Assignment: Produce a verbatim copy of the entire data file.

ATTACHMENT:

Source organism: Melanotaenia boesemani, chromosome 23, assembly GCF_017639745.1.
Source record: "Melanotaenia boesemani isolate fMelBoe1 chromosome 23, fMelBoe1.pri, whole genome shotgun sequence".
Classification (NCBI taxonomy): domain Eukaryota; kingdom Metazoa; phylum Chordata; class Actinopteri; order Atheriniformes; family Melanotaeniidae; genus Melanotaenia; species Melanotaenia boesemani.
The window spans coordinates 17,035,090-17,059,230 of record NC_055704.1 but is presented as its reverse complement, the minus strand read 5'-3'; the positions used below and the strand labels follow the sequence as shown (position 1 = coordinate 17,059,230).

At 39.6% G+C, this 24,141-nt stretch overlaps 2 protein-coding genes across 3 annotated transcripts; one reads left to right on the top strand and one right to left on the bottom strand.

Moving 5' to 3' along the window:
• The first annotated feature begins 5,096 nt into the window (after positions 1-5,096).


Source organism: Melanotaenia boesemani, chromosome 23, assembly GCF_017639745.1.
Source record: "Melanotaenia boesemani isolate fMelBoe1 chromosome 23, fMelBoe1.pri, whole genome shotgun sequence".
Classification (NCBI taxonomy): domain Eukaryota; kingdom Metazoa; phylum Chordata; class Actinopteri; order Atheriniformes; family Melanotaeniidae; genus Melanotaenia; species Melanotaenia boesemani.
The window spans coordinates 17,035,090-17,059,230 of record NC_055704.1 but is presented as its reverse complement, the minus strand read 5'-3'; the positions used below and the strand labels follow the sequence as shown (position 1 = coordinate 17,059,230).

At 39.6% G+C, this 24,141-nt stretch overlaps 2 protein-coding genes across 3 annotated transcripts; one reads left to right on the top strand and one right to left on the bottom strand.

Moving 5' to 3' along the window:
• The first annotated feature begins 5,096 nt into the window (after positions 1-5,096).